Shipwrecked and Snakebit
Sermon shared by John Hamby
Summary: Principles to remember when things go wrong.
Series: A Study of the Lord's Prayer
Audience: General adults
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A Study of the Book of Acts
“Shipwrecked and Snakebit”
Acts 28:1- 15
Have you ever heard someone described as being “snakebit.” That term is used to describe someone who no matter what they undertake to do, it is doomed to failure or some kind of catastrophe. Paul must have felt somewhat like this himself.
When we left our intrepid travelers last week the ship on which Paul and his friends were traveling had hit a sandbar “where the two sea meet” (v. 41). The front of the ship was anchored in the sand and the back of the ship was being torn to pieces. But according to verse 44 each and every one of the passengers and crew made it to safety. It was only after they made to shore that they learn where they were. Acts 28:1 tells us that, “Now when they had escaped, they then found out that the island was called Malta.
Principle to remember when things go wrong,
1. NO MATTER HOW THINGS MAY LOOK GOD IS STILL WITH US
In the midst of troubles, storms, and trials of every sort we need to be aware that God is still with us and that he is still in control. Paul’s shipwreck was no mistake, there were miracles to be done and people to be saved.
It is not different than today, God take us through tough times and we are left wondering where he is in the midst of it all. Everything seems to crash in.
Those who had made it to shore were wet and miserable, according to verse two, “And the natives showed us unusual kindness; for they kindled a fire and made us all welcome, because of the rain that was falling and because of the cold.
The natives of the island quickly gathered at the shore to offer assistance to the passengers of the ship as they made it to shore. I can imagine that some of these natives even went into the water helping those who were exhausted and the non-swimmers, to the beach. Here they built a large fire to warm the shivering survivors. Not only were the passengers and crew chilled from the cold waters of the sea buy it was raining as well.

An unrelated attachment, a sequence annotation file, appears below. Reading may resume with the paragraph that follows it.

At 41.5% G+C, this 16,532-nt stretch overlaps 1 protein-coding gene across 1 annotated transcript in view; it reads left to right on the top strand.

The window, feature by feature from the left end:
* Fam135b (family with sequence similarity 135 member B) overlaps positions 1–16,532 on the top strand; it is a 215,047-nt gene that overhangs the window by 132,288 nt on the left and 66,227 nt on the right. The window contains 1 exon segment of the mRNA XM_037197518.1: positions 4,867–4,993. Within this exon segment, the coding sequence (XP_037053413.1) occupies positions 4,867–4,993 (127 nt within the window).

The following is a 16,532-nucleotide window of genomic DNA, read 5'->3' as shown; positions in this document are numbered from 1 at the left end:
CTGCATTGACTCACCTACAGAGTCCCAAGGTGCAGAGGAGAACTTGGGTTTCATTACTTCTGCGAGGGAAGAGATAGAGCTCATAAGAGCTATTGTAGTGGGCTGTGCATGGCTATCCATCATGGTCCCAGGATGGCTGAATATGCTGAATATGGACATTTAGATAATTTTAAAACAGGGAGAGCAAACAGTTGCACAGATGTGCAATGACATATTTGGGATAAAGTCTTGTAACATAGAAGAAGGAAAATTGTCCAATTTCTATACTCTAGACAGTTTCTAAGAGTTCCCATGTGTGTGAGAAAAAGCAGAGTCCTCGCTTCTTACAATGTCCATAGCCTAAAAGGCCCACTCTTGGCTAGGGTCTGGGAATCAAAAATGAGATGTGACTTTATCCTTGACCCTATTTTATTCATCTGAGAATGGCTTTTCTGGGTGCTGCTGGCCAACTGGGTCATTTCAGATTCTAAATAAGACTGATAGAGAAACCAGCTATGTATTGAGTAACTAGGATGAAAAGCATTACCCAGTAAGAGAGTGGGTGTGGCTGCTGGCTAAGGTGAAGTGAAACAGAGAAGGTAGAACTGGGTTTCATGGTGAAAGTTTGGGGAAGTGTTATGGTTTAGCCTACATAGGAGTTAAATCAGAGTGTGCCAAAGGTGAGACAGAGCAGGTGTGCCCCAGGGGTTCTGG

Perhaps Paul may have thought to himself, “Good grief things can’t get any worse.” Well you know what usually happens when you think that, things can always get worse.
Verse three says, “But when Paul had gathered a bundle of sticks and laid them on the fire, a viper came out because of the heat, and fastened on his hand.” When gathering wood for the fire, apparently Paul gathered more than just wood. A viper apparently lying dormant among the sticks, came to life as Paul placed the wood upon the fire and fastened itself to Paul’s hand.
I want you to notice Paul’s reaction to the snake bite it was simple and decisive. Verse five says that, “But he shook off the creature into the fire and suffered no harm.” Paul did not in a moment of panic fling the creature from himself without regard to others around him, those endangering them.
Neither did Paul do anything super-spiritual like immediately kneel in prayer or call for an impromptu prayer meeting, he did say some pious last words or preach a sermon. He seems to have simply gone on with what he was doing.
I want you to notice that the natives have a nice little theological explanation for what had happened to Paul. In verse four when they see that he has been bitten it is said, “So when the natives saw the creature hanging
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